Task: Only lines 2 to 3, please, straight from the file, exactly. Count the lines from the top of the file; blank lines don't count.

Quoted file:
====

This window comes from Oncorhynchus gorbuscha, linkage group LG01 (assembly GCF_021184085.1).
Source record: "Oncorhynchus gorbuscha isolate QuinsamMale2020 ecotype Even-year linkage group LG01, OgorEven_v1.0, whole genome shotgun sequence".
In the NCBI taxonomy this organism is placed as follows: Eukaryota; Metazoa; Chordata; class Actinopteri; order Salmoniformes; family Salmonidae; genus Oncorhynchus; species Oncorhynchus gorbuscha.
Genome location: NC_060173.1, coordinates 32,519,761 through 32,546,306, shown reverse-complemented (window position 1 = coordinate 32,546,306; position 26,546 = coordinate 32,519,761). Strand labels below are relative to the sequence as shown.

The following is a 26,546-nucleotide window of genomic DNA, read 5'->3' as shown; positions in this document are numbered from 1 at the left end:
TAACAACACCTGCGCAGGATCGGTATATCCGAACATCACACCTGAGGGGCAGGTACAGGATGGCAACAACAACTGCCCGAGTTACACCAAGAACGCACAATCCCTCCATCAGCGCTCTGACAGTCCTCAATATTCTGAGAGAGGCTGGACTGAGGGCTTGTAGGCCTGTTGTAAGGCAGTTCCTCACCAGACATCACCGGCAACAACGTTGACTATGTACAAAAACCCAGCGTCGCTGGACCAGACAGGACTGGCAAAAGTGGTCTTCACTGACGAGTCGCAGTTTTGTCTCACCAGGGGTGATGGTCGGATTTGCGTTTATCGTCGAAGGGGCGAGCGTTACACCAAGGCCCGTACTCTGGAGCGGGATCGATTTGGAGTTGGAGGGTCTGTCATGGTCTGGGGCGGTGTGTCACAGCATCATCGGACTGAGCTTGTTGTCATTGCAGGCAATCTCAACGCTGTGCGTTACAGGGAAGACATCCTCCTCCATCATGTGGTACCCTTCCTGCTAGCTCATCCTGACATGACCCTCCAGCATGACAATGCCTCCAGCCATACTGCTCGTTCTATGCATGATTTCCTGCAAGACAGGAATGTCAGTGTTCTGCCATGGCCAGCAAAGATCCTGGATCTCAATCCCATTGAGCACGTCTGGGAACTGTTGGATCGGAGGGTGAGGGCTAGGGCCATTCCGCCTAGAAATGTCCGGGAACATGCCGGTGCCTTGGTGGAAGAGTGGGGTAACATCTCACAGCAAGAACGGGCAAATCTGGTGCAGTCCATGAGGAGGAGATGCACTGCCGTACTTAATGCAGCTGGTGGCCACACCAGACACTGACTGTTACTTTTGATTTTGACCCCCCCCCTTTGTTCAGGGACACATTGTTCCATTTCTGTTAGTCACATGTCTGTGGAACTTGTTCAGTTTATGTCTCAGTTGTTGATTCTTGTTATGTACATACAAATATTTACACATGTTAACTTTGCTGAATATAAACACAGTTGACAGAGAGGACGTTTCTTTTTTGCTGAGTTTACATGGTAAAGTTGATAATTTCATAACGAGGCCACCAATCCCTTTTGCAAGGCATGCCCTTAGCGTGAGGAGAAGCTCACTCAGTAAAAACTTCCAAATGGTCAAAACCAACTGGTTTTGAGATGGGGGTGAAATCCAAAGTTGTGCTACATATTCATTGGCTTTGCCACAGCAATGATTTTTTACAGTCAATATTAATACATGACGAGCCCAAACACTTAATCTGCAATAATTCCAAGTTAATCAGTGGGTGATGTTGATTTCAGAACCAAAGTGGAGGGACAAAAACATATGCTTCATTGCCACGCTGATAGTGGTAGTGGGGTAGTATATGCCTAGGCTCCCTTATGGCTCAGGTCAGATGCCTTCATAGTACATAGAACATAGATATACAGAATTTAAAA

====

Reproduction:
Source record: "Oncorhynchus gorbuscha isolate QuinsamMale2020 ecotype Even-year linkage group LG01, OgorEven_v1.0, whole genome shotgun sequence".
In the NCBI taxonomy this organism is placed as follows: Eukaryota; Metazoa; Chordata; class Actinopteri; order Salmoniformes; family Salmonidae; genus Oncorhynchus; species Oncorhynchus gorbuscha.